As fall approaches, it's the season for craft festivals. Dawn, Sophia and I attended a new arts event at the nearby park a few Saturdays ago. Lots of paintings and graphic art. And lots of hand-crafted jewelry. And entertainment. I admire the organizers for attempting this first-time event, especially when there are so many other already-established venues. If there is a second annual Arts in the Park, I hope the organizers allow the exhibitors more space. Or more room for the visitors to examine the artists' work. One person stopping to admire work or make a purchase stopped others' progress through the tented segments. Several times we passed an exhibit because there was no way to see the work unless we stood in line. No thank you.
The grandparent of fall craft fairs in the area started last weekend. This is the thirty-seventh year of the Yankee Peddler Festival, a celebration of Ohio history, food, crafts, and art that runs three consecutive weekends in September. The smell of wood smoke permeates the grounds since electricity and other modern-day conveniences may not be used during the event. Exhibitors are required to dress in period costumes. Tents are commonly seen since many exhibitors camp on the grounds during the festival.
This year a new area called Yankee Peddler Today has been set aside where craftsmen (and women) may dress in current styles. The Festival is a popular destination of tour buses from nearby areas. Dawn and I have noted in the past few annual visits that each year there are fewer exhibitors than the year before. Still, there's a lot to see regardless of whether a visitor is keen to purchase hand-crafted goods. Dawn and I are interested in stopping by the food booths where a variety of foods such as meats cooked over wood fires, fresh lemonade, batter-fried veggies, apple fritters, and funnel cake tempt us. We don't leave hungry!
We've had a beautiful September and can now look forward to a colorful autumn as October approaches. I'd like to put off winter's arrival as long as possible.
Last fall Brandon played football for the first time. Boys his age, second and third graders 7 and 8 years old, played flag football: no pads, no helmets and no tackling. Instead each player wore a belt with a ribbon attached to each side. When an opposing player pulled a "flag" off your belt, you were out of the play. Most of the boys wanted to participate in the game, but some were not interested in learning and appeared to regard this as an escape from doing their homework.
This year at 9 years old, Brandon moved up to the B League where the boys are fourth and fifth graders. Over one hundred boys are participating. This year they're wearing helmets and pads and they're tackling. One of the first things the boys learned was how to hit and not be hurt yourself doing it. Another was how to tackle properly to avoid injuring that player. They have also had it emphasized that they must work together as a team.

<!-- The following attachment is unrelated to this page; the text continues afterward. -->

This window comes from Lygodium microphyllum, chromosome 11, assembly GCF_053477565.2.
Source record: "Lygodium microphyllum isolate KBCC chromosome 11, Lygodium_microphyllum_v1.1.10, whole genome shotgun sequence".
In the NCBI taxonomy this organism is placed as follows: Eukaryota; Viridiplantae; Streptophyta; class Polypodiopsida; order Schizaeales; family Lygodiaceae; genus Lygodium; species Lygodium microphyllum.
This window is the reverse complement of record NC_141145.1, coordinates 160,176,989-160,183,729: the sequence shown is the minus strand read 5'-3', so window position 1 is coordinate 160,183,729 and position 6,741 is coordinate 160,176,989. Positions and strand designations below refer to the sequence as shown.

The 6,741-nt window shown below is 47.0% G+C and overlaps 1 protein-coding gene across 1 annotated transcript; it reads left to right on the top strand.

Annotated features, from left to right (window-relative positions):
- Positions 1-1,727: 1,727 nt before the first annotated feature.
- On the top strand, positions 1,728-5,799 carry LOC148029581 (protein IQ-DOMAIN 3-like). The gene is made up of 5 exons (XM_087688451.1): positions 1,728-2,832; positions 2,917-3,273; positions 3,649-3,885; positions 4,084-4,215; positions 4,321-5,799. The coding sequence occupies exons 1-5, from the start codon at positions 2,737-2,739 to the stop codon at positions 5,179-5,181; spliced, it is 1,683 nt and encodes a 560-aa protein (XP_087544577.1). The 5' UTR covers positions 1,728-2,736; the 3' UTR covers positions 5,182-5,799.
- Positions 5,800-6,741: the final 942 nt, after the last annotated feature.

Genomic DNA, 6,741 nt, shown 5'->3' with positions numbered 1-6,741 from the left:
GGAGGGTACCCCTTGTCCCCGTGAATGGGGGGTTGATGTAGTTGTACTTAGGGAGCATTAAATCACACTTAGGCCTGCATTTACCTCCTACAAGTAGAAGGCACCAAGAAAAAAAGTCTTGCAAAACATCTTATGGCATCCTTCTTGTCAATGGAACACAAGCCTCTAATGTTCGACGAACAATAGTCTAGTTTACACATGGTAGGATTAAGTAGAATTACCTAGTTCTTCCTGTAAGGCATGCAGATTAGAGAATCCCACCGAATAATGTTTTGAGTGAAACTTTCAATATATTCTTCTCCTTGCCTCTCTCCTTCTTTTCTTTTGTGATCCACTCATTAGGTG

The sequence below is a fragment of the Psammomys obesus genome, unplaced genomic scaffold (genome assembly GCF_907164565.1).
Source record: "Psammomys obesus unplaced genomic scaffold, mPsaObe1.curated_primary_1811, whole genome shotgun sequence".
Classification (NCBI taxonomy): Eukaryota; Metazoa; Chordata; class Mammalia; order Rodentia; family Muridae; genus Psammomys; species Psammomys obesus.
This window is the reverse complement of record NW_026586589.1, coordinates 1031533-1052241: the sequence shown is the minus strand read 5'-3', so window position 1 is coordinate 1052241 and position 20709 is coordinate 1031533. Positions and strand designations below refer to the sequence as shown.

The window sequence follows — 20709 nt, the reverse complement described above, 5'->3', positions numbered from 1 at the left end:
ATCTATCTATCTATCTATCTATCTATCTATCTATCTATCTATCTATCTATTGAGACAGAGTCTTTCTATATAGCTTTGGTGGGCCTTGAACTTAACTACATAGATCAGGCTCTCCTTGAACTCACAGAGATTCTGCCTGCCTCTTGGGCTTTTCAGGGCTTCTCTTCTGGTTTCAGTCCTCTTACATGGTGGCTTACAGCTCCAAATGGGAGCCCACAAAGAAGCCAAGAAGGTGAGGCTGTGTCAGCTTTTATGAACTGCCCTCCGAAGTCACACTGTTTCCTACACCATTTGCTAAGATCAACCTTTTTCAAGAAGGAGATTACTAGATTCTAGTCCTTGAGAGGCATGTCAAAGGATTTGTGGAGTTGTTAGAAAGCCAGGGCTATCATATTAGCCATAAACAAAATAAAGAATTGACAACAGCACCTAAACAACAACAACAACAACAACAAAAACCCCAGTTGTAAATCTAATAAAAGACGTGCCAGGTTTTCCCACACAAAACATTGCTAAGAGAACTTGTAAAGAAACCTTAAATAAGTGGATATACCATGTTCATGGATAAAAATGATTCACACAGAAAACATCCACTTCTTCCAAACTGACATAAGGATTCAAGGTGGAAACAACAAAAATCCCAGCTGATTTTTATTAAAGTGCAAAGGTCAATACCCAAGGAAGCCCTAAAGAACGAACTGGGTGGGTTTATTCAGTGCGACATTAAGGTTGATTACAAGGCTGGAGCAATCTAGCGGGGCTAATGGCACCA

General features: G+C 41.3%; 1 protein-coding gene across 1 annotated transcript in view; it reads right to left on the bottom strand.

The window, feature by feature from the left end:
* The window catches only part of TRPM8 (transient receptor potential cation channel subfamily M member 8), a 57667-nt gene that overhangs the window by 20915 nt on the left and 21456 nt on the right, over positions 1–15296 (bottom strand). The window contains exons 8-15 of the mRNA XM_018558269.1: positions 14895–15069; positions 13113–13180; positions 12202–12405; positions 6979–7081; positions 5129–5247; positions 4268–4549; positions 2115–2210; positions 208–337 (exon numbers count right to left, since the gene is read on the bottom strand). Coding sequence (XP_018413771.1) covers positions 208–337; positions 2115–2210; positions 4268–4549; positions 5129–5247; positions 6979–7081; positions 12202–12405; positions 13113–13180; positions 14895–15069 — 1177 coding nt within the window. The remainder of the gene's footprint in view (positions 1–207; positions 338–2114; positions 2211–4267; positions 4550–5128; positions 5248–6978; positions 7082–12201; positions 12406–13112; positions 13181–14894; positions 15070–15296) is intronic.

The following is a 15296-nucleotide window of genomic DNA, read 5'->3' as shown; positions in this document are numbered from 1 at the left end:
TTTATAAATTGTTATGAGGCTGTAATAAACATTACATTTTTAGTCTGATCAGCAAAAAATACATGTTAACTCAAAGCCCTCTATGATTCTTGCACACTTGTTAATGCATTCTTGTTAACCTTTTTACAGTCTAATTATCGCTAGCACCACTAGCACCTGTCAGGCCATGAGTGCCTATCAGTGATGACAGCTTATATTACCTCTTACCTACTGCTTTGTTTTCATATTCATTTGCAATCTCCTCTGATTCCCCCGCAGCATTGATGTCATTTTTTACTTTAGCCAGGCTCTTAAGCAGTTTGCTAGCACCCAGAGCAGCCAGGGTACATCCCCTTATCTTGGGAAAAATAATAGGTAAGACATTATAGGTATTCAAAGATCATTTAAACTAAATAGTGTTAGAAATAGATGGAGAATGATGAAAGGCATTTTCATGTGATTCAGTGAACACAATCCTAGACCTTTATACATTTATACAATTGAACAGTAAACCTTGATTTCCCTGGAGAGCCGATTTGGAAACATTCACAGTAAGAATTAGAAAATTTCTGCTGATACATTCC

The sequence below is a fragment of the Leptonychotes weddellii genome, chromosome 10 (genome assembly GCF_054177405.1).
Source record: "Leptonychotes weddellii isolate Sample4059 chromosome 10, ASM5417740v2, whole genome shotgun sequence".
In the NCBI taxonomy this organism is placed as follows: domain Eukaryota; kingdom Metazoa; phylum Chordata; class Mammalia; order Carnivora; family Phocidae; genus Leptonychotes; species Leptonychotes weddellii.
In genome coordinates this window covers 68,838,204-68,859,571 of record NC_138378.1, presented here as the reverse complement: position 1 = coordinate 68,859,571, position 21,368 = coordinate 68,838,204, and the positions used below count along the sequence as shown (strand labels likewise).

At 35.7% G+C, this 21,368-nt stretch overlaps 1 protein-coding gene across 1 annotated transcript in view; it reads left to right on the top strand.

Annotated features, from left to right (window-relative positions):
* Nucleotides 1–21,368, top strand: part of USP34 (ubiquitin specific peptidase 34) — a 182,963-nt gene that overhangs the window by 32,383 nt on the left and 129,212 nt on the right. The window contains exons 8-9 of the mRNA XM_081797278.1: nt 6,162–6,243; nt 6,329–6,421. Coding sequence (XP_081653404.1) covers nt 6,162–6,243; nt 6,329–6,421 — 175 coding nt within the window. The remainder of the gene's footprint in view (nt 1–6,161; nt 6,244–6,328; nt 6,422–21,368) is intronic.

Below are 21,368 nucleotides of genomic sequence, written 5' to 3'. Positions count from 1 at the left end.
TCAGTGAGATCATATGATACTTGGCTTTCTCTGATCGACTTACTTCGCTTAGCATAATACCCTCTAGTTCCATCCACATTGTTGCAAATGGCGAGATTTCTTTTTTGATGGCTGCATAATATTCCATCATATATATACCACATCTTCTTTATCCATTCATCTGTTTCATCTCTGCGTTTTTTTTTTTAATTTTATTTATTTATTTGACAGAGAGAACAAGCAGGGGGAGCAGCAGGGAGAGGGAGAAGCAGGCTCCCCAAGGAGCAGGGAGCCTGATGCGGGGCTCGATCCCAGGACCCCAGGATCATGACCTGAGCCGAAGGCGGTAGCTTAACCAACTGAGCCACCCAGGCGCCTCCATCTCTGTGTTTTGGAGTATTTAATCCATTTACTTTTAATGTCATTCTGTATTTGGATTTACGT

Most of the boys have their heads in the game this year. Brandon's dad used to play football, and Matt has encouraged Brandon and worked with him so that he knows the importance of learning the plays and then practicing their execution. The other night Brandon was going through the drill for his position as quarterback, and since Matt was not home yet, Brandon asked Dawn to work with him. He'd tell her what the play was and where she should run. After a couple tries, he asked her to stop running in slow motion. She replied that she's a little older and bigger than his teammates and she was going as fast as she could.
After three weeks of two-hour three-nights-a-week practices, the youth football Kick-Off Classic was held at the community's football stadium under the lights Saturday evening. Opposing teams were paired and, as each came on the field in uniform, first the cheerleaders and their coaches then the players and their coaches, all were introduced. Then play began. Each team was allowed to execute ten plays against their opponent.
It was great to see the boys actually concentrating and working together. Of course there were fumbles and missed plays, but there were some well executed endeavors as well. Brandon passed off the ball without dropping it and the ball carrier held tight and gained some yardage. Brandon kept the ball in one play and managed to gain several yards before he was tackled. He also threw a pass (that was caught!) and the runner made more than first down yardage. They also seemed to understand their assignments when they were on defense.
In less than 20 minutes I made myself hoarse yelling in excitement. Brandon doesn't give any indication that he may tire of playing, so I'm going to have to invest in an air horn or cowbell if I'm going to have any voice after a real game.